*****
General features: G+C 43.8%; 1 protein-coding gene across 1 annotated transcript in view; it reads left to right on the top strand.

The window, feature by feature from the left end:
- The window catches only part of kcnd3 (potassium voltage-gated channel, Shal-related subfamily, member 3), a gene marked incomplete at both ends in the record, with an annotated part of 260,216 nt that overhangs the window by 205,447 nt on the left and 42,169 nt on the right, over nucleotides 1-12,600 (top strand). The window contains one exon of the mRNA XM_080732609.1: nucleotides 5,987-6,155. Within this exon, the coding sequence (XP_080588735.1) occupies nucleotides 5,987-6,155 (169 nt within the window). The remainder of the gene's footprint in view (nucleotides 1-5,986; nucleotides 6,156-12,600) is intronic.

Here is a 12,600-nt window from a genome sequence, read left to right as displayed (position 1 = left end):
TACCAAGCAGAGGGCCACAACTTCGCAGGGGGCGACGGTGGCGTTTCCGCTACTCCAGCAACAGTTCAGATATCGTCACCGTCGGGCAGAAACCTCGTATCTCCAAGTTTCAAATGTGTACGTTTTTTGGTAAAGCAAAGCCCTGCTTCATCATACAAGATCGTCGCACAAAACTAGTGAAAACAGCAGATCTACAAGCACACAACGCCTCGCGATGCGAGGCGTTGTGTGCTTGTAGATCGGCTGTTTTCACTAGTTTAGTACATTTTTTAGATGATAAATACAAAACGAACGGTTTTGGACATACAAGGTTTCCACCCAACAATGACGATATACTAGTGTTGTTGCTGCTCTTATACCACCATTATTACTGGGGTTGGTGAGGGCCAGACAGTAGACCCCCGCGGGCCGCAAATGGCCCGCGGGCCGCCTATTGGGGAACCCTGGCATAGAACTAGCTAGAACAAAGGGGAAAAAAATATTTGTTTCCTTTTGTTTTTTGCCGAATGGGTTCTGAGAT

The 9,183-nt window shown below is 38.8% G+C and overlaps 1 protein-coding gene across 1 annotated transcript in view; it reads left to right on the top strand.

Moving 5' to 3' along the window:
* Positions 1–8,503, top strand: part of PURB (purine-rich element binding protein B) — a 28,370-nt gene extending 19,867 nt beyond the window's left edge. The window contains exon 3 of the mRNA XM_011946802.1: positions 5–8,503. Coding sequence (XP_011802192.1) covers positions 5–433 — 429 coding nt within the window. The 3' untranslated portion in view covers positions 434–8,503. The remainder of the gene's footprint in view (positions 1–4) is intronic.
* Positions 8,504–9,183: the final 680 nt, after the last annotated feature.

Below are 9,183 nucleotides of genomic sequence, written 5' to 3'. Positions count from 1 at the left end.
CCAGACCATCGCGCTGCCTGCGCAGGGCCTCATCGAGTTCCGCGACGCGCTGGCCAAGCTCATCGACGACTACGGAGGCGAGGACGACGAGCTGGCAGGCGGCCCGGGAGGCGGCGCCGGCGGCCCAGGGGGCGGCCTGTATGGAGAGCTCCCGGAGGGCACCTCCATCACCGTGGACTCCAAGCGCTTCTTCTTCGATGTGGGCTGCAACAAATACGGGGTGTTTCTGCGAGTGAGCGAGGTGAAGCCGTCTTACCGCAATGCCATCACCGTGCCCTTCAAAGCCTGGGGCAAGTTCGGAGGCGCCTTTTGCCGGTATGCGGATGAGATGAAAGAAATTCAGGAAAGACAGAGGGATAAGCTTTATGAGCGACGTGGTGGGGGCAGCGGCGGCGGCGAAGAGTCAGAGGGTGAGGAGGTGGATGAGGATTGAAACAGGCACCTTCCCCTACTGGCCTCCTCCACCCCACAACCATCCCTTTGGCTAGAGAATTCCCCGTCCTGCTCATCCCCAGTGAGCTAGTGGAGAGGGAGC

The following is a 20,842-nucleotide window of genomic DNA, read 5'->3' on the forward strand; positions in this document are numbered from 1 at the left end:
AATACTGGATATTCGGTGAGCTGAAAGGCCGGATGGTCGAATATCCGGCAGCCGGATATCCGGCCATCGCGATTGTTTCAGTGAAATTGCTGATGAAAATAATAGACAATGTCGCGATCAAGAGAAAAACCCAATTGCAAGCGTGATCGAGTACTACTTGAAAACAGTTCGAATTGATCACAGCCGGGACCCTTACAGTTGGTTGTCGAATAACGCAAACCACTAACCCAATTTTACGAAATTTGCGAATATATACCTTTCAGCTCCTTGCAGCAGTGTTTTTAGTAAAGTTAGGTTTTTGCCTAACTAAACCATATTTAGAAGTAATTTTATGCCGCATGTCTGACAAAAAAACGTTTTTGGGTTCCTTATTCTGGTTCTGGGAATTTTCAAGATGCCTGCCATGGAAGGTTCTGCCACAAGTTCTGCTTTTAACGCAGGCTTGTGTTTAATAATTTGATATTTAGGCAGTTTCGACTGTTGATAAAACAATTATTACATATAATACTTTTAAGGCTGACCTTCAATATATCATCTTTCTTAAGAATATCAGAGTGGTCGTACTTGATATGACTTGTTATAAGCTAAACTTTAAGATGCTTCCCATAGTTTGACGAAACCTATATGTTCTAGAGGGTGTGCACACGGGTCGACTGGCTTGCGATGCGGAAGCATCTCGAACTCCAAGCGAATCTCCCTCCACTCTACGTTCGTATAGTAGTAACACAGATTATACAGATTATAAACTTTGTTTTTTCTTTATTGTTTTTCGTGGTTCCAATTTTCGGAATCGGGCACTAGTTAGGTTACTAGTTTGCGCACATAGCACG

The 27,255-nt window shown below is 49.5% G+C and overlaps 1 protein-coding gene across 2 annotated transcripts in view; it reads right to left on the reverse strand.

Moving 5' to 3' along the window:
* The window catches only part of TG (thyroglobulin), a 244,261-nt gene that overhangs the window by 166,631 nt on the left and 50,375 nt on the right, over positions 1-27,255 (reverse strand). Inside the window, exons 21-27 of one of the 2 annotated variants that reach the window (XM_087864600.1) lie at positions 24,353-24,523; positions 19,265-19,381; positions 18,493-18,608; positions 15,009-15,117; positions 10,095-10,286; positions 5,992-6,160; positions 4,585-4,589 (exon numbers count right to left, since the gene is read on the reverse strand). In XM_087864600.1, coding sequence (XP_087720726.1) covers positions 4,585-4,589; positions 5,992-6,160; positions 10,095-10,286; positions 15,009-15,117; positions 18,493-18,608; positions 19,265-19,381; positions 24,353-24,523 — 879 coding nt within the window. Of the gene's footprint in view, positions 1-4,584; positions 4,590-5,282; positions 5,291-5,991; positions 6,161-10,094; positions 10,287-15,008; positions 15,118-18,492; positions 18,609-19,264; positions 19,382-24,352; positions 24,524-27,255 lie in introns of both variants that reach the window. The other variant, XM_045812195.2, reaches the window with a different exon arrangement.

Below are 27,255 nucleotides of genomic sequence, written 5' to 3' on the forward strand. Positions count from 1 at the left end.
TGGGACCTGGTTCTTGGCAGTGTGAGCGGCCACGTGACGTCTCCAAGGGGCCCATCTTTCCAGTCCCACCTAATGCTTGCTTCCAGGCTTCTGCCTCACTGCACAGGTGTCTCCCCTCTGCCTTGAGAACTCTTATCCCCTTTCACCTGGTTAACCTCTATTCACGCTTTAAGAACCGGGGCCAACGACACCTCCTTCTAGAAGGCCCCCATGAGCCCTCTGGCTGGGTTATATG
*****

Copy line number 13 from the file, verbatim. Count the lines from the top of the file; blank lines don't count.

AATACTGGATATTCGGTGAGCTGAAAGGCCGGATGGTCGAATATCCGGCAGCCGGATATCCGGCCATCGCGATTGTTTCAGTGAAATTGCTGATGAAAATAATAGACAATGTCGCGATCAAGAGAAAAACCCAATTGCAAGCGTGATCGAGTACTACTTGAAAACAGTTCGAATTGATCACAGCCGGGACCCTTACAGTTGGTTGTCGAATAACGCAAACCACTAACCCAATTTTACGAAATTTGCGAATATATACCTTTCAGCTCCTTGCAGCAGTGTTTTTAGTAAAGTTAGGTTTTTGCCTAACTAAACCATATTTAGAAGTAATTTTATGCCGCATGTCTGACAAAAAAACGTTTTTGGGTTCCTTATTCTGGTTCTGGGAATTTTCAAGATGCCTGCCATGGAAGGTTCTGCCACAAGTTCTGCTTTTAACGCAGGCTTGTGTTTAATAATTTGATATTTAGGCAGTTTCGACTGTTGATAAAACAATTATTACATATAATACTTTTAAGGCTGACCTTCAATATATCATCTTTCTTAAGAATATCAGAGTGGTCGTACTTGATATGACTTGTTATAAGCTAAACTTTAAGATGCTTCCCATAGTTTGACGAAACCTATATGTTCTAGAGGGTGTGCACACGGGTCGACTGGCTTGCGATGCGGAAGCATCTCGAACTCCAAGCGAATCTCCCTCCACTCTACGTTCGTATAGTAGTAACACAGATTATACAGATTATAAACTTTGTTTTTTCTTTATTGTTTTTCGTGGTTCCAATTTTCGGAATCGGGCACTAGTTAGGTTACTAGTTTGCGCACATAGCACG